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Imperial Tobacco Canada to Health Canada: Proposed Vapour Flavour Ban is Not Supported by Science, Will be Ineffective and Will Undermine Public Health Goals


MONTREALSept. 2, 2021 /CNW/ – In its submission filed today, Imperial Tobacco Canada outlines the risks to public health posed by Health Canada’s proposal to ban most flavoured vapour products and calls on them to instead support effective measures that advance harm reduction and limit youth access.

The proposed flavour ban is evidently draconian. According to Health Canada’s own estimate at least 80% of current vapour flavours will have to be taken off the market in the event that their current proposal becomes law.

Evidence demonstrates that the widespread availability and use of flavoured vapour products has been an important factor in the large numbers of cigarette smokers switching to vapour products.  Flavoured vapour products are an essential element of the harm reduction offering, as they satisfy the preferences of adult smokers looking for a reduced risk* alternative to traditional cigarettes.

Since vapour products were legalised in Canada in 2018, there has been widespread and increasing misperceptions about them that has resulted in increased opposition to the entire product category, much of it related to youth usage.

“Let me be clear, we agree that youth should not vape. But the proposed flavour restrictions will do nothing to dissuade youth from vaping and will only encourage adult vapers to return to smoking, not to mention the likely re-emergence of the illicit vapour market and tampering with devices and home-mixing of e-liquids” said Eric Gagnon, Vice President, Corporate and Regulatory Affairs at Imperial Tobacco Canada.

Health Canada’s own analysis demonstrates that most adult vapers prefer the flavours it is seeking to ban.  Furthermore, Health Canada readily admits its proposed restrictions will lead some vapers to return to smoking or dissuade existing smokers from switching.

“Getting more smokers who would otherwise continue to smoke to switch to vaping should be a key public health goal, not the opposite, and that is what we are seeing from more progressive governments elsewhere in the world,” stated Gagnon.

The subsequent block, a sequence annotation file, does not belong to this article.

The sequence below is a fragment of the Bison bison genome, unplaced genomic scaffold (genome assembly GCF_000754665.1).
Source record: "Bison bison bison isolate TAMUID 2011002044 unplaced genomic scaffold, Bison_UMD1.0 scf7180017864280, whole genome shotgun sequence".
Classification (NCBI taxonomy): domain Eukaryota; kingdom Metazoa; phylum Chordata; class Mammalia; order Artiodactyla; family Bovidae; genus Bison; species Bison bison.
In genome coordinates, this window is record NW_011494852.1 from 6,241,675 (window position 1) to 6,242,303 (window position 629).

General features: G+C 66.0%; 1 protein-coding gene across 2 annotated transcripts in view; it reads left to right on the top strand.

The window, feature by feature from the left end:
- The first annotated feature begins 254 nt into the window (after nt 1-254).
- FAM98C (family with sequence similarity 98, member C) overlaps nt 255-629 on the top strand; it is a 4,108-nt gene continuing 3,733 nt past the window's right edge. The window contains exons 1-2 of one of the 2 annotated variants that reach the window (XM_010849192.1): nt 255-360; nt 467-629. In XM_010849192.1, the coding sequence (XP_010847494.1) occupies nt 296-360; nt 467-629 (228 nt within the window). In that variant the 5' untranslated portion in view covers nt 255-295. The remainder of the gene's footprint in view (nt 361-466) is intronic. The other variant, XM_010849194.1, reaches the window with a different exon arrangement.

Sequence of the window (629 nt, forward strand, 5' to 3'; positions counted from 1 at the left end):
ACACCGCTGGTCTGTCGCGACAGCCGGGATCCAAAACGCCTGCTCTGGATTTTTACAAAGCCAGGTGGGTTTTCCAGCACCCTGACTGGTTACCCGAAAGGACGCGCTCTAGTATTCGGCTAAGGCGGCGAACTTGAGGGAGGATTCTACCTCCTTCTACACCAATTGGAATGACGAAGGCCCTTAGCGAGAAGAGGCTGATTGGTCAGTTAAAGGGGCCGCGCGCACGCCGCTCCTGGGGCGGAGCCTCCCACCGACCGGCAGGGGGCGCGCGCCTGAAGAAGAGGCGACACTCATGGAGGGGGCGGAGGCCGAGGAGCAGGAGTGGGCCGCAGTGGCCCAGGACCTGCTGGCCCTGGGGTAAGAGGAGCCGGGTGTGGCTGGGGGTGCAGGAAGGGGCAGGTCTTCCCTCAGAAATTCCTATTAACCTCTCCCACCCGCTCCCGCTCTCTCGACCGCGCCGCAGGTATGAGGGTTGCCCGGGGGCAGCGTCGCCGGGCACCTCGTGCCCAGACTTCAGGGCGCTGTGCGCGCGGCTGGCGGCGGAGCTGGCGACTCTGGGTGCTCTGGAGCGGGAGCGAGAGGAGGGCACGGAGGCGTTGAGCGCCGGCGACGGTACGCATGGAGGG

Health Canada’s proposed ban on all flavours except tobacco, mint and menthol exists in stark contrast to the approaches adopted by leading proponents of tobacco harm reduction, such as the United Kingdom. In the UK, a wider range of flavours are allowed, including fruit, and regular vaping amongst youth remains low1. Imperial Tobacco Canada’s submission highlights a number of studies that point to the importance of vapour flavours in supporting adult smokers to switch.

“Around the world we’ve got organisations like Public Health England stating that vaping is 95% less harmful than smoking, and multiple scientific reports that demonstrate that flavours play an important role in migrating smokers away from tobacco. But here in Canada excessive regulation and misinformation have resulted in the public believing vaping to be worse than smoking.  Health Canada’s own website states that vaping is less harmful that smoking,yet they choose to undermine vaping’s harm reduction potential by banning flavours. This is not only scientifically wrong; it goes against Health Canada’s mandate and will damage public health,” said Mr. Gagnon.

Imperial Tobacco Canada maintains there are better solutions to address youth vaping that do not undermine public health, including stricter enforcement of the current laws and leveraging smart technology. Imperial Tobacco Canada’s submission highlights a range of other solutions to mitigate youth vaping including: mandatory training programs for all retailers, robust age verification processes for all sales (including online) and deliveries of vapour products and strong enforcement and penalty regimes for retailers and other third parties.

“There is no compelling evidence that Health Canada’s flavour ban will significantly reduce youth vaping,” explained Mr. Gagnon. “But we know that retail enforcement programs are effective, and cutting-edge technology can further reduce youth access to vapour products. If Health Canada is serious about both harm reduction and limiting youth access, they would embrace the science and technology instead of introducing damaging and ill-advised restrictions.”

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